The one thing that rang true throughout the day was that together, anything is possible.

“The African American experience here and the Africa experience back home is like the bridge that we need to connect with. I want to learn from this experience, I want to build that bridge because I’ve been connected to this experience since my early days. I understand the challenges that people face in Africa and the challenges that people face here that are almost similar, and what we have to do is learn from our experiences--take the positive experiences from here and replicate them back home. This is something that Africa can do.” --Desta Mekonen Abreha of Ethiopia

We left Brothers Restaurant to participate in a group painting activity organized by Chester Made Artistic Director Devon Walls, Kenny Hunt, and Damien Parson. Everyone headed to the Chester Made Makerspace, getting a tour of the Avenue of the States and its lively businesses along the way. Once filled, the Makerspace resonated with groovy tunes like Drogba (Joanna) by Afro B, dancing painters, and singing voices. We worked together to create three beautiful murals of African stilt-walkers, chosen to compliment a stilt-making and walking workshop we had scheduled the following month. It was an energetic afternoon that uplifted the Avenue of the States in Chester as a truly international city.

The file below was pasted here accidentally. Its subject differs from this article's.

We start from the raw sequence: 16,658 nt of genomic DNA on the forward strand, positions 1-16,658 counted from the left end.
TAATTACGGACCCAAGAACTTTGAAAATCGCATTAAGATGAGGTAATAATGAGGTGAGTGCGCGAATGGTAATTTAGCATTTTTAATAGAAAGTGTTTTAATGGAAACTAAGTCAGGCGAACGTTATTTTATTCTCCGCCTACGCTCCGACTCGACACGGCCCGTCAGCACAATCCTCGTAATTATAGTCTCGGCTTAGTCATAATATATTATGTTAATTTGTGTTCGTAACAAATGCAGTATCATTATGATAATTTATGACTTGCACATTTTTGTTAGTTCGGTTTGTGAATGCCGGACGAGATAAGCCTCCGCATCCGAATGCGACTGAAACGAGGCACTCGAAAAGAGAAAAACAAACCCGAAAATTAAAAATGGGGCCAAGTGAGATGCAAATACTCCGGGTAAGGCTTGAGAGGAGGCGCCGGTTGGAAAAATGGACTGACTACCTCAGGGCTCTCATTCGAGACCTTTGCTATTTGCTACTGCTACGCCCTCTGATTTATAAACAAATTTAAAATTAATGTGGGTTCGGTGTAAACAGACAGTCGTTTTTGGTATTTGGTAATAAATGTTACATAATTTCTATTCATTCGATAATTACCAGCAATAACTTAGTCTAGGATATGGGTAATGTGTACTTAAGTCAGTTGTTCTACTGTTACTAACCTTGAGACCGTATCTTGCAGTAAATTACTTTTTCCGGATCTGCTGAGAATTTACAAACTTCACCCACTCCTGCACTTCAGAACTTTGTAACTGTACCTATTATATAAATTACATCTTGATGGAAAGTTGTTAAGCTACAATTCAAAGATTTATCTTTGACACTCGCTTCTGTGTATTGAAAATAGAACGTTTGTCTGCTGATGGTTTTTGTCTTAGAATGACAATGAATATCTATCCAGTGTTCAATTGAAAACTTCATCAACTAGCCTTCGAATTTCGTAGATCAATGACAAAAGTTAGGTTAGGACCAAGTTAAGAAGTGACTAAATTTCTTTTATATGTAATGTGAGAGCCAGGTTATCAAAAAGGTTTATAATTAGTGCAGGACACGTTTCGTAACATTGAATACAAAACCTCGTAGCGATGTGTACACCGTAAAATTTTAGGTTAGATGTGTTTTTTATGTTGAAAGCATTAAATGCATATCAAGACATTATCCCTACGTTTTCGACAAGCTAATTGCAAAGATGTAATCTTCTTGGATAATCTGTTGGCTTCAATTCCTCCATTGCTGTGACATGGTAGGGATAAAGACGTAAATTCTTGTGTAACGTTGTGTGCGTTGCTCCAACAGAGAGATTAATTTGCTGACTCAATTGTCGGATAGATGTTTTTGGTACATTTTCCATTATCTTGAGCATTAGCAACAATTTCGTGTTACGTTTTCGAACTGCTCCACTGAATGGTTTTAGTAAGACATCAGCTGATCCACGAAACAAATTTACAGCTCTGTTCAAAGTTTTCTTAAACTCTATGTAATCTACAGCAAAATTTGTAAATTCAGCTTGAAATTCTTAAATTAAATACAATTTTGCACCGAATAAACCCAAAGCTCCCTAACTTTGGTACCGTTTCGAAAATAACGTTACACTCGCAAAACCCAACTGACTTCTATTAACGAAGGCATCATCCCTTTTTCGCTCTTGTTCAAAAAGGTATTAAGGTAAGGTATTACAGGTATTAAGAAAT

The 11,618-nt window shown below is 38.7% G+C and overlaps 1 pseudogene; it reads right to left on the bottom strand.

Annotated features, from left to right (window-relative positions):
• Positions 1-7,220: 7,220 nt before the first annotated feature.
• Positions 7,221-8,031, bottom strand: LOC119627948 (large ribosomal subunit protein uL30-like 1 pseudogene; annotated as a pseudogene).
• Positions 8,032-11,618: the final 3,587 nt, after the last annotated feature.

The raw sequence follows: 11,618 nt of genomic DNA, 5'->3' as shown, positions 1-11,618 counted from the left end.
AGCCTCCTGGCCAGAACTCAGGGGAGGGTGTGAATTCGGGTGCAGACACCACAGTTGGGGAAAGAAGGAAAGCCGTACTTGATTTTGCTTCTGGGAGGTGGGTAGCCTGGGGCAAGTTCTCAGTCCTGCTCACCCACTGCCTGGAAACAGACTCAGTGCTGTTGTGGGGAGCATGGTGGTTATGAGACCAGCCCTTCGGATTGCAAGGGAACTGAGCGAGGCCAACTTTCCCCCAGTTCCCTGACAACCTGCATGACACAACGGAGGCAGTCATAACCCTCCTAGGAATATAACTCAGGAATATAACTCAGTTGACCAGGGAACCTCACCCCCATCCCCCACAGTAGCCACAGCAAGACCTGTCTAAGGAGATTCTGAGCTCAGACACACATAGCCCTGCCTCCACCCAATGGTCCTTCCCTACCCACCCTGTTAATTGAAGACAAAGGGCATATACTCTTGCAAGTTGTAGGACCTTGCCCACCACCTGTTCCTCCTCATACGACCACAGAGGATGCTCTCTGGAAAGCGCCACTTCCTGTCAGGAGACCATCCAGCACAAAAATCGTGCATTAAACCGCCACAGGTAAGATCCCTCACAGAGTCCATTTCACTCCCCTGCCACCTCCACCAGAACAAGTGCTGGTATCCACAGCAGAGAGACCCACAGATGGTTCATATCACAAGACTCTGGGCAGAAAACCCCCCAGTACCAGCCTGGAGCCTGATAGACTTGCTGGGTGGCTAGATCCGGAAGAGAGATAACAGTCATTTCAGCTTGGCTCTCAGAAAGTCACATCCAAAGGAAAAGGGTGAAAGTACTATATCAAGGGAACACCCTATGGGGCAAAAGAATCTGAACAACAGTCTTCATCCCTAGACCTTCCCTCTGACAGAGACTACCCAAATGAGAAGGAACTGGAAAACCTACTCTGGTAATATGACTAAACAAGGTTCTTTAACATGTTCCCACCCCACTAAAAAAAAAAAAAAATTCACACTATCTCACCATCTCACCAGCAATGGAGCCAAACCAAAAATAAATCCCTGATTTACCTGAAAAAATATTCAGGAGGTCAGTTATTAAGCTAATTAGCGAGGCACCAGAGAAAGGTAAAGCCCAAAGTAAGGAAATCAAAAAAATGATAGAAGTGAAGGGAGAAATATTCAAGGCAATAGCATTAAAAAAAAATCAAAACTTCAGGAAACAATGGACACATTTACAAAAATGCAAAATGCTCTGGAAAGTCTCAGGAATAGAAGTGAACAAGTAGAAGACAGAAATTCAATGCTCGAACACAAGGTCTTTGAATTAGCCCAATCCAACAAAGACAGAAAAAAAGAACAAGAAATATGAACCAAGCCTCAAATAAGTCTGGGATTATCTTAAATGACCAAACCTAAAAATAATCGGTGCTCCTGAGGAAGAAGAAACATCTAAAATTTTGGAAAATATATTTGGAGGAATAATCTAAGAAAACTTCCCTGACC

To wrap up the Mandela Washington Fellows visit, everyone sat in a circle in MJ Freed Theater, surrounded by vibrant local art. The visiting leaders asked questions about Chester’s history, development, and vision for the future. We responded with hopes of more exchanges like this one, in addition to a sustained connection to this group of humanitarians. The atmosphere was that of a friendly and open community made more rich by the diverse backgrounds of everyone present.

Opinions were shared on socioeconomic growth and local business, embellished with moving personal stories. The Fellows learned about the core values of Chester Made: how arts and culture drives economic and community development. We learned our visitors shared similar values. The event not only felt educational, but thoroughly enjoyable, like the bus dropped off a group of close friends.


In a thank you letter to Chester Made partners after the exchange, Trisha Alexy, Administrative Director, Mandela Washington Fellowship, Lehigh University Business Institute, wrote, “While their experience over the six weeks is filled with seminars, business trips and cultural experiences, the lessons they will take with them because of people like you are amazing life lessons. And, the opportunity the Fellows have to interact with someone with your experience is, by far, the most valuable aspect of the program.”

By the end of this experience everyone who was involved--from Chester artist to African entrepreneurs--were speaking the same language through art.

View more photos from the exchange here.